Results show that, unlike pseudostaic method, shakedown approach is able to consider dynamic properties of load and slope.

Also, it is indicated that contrary to pseudostaic approach, shakedown solutions are different for slopes and embankments.

Shakedown and pseudostaic critical PGA versus dynamic properties of load and slope creates four distinct zones. It is shown that

the forgoing zones can be used as appropriate tools for seismic zonation of slopes based on their short term and long term safety


H. Shakib, Gh. R. Atefatdoost,
Volume 12, Issue 1 (3-2014)
Abstract

An approach was formulated for the nonlinear analysis of three-dimensional dynamic soil-structure interaction (SSI) of asymmetric buildings in time domain in order to evaluate the seismic response behavior of torsionally coupled wall-type buildings. The asymmetric building was idealized as a single-storey three-dimensional system resting on different soil conditions. The soil beneath the superstructure was modeled as nonlinear solid element. As the stiffness of the reinforced concrete flexural wall is a strength dependent parameter, a method for strength distribution among the lateral force resisting elements was considered. The response of soil-structure interaction of the system under the lateral component of El Centro 1940 earthquake record was evaluated and the effect of base flexibility on the response behavior of the system was verified. The results indicated that the base flexibility decreased the torsional response of asymmetric building so that this effect for soft soil was maximum. On the other hand, the torsional effects can be minimized by using a strength distribution, when the centre of both strength CV and rigidity CR is located on the opposite side of the centre of mass CM, and SSI has no effect on this criterion.
M. Abbasi, A. H. Davaei Markazi,
Volume 12, Issue 1 (3-2014)
Abstract

An important factor in the design and implementation of structural control strategies is the number and placement of actuators. By employing optimally-located actuators, the effectiveness of control system increases, while with an optimal number of actuators, an acceptable level of performance can be achieved with fewer actuators. The method proposed in this paper, simultaneously determines the number and location of actuators, installed in a building, in an optimal sense. In particular, a genetic algorithm which minimizes a suitably defined structural damage index is introduced and applied to a well-known nonlinear model of a 20-story benchmark building. It is shown in the paper that an equal damage protection, compared to the work of other researchers, can be achieved with fewer numbers of optimally placed actuators. This result can be important from economic point of view. However, the attempt to minimize one performance index has negative effect on the others. To cope with this problem to some extent, the proposed genetic methodology has been modified to be applied in a multi-objective optimization problem.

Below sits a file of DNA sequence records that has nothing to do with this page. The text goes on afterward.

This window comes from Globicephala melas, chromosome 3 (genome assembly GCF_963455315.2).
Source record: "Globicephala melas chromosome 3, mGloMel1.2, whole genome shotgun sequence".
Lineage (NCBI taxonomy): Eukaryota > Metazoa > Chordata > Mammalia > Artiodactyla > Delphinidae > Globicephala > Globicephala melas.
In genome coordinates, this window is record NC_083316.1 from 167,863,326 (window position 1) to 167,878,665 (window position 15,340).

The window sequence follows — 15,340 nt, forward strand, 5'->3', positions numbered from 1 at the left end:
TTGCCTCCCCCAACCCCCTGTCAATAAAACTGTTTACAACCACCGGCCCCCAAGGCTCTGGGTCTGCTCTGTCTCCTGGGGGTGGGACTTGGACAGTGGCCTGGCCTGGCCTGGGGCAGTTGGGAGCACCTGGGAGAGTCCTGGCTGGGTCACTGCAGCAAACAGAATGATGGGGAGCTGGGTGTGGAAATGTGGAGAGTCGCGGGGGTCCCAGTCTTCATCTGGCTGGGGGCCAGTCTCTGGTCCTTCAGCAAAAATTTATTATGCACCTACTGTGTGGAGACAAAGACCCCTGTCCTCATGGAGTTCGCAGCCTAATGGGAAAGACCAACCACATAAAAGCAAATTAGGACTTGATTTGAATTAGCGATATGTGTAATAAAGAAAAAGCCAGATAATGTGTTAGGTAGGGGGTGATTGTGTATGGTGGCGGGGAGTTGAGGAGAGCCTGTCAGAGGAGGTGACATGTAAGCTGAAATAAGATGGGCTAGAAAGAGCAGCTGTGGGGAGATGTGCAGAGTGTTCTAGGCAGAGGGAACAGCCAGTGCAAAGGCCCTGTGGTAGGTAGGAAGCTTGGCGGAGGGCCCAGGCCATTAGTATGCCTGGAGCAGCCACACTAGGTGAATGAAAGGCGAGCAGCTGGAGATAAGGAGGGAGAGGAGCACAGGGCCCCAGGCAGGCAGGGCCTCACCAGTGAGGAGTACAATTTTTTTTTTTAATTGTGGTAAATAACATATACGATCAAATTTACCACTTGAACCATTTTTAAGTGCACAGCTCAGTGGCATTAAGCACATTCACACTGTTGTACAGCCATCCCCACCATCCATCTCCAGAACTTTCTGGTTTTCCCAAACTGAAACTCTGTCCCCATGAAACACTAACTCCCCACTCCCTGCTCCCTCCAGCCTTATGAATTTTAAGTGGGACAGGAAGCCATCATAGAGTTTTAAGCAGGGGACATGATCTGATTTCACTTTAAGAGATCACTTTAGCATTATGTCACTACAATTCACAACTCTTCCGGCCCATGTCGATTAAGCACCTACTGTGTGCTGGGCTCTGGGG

A. R. Habibi, Keyvan Asadi,
Volume 12, Issue 1 (3-2014)
Abstract

Setback in elevation of a structure is a special irregularity with considerable effect on its seismic performance. This paper addresses multistory Reinforced Concrete (RC) frame buildings, regular and irregular in elevation. Several multistory Reinforced Concrete Moment Resisting Frames (RCMRFs) with different types of setbacks, as well as the regular frames in elevation, are designed according to the provisions of the Iranian national building code and Iranian seismic code for the high ductility class. Inelastic dynamic time-history analysis is performed on all frames subjected to ten input motions. The assessment of the seismic performance is done based on both global and local criteria. Results show that when setback occurs in elevation, the requirements of the life safety level are not satisfied. It is also shown that the elements near the setback experience the maximum damage. Therefore it is necessary to strengthen these elements by appropriate method to satisfy the life safety level of the frames.
A. Eslami, I. Tajvidi, M. Karimpour-Fard,
Volume 12, Issue 1 (1-2014)
Abstract

Three common approaches to determine the axial pile capacity based on static analysis and in-situ tests are presented, compared and evaluated. The Unified Pile Design (UPD), American Petroleum Institute (API) and a SPT based methods were chosen to be validated. The API is a common method to estimate the axial bearing capacity of piles in marine environments, where as the others are currently used by geotechnical engineers. Seventy pile load test records performed in the northern bank of Persian Gulf with SPT profile have been compiled for methods evaluation. In all cases, pile capacities were measured using full scale static compression and/or pull out loading tests. As the loading tests in some cases were in the format of proof test without reaching the plunging or ultimate bearing capacity, for interpretation the results, offset limit load criteria was employed. Three statistical and probability based approaches in the form of a systematic ranking, called Rank Index, RI, were utilized to evaluate the performance of predictive methods. Wasted Capacity Index (WCI) concept was also applied to validate the efficiency of current methods. The evaluations revealed that among these three predictive methods, the UPD is more accurate and cost effective than the others.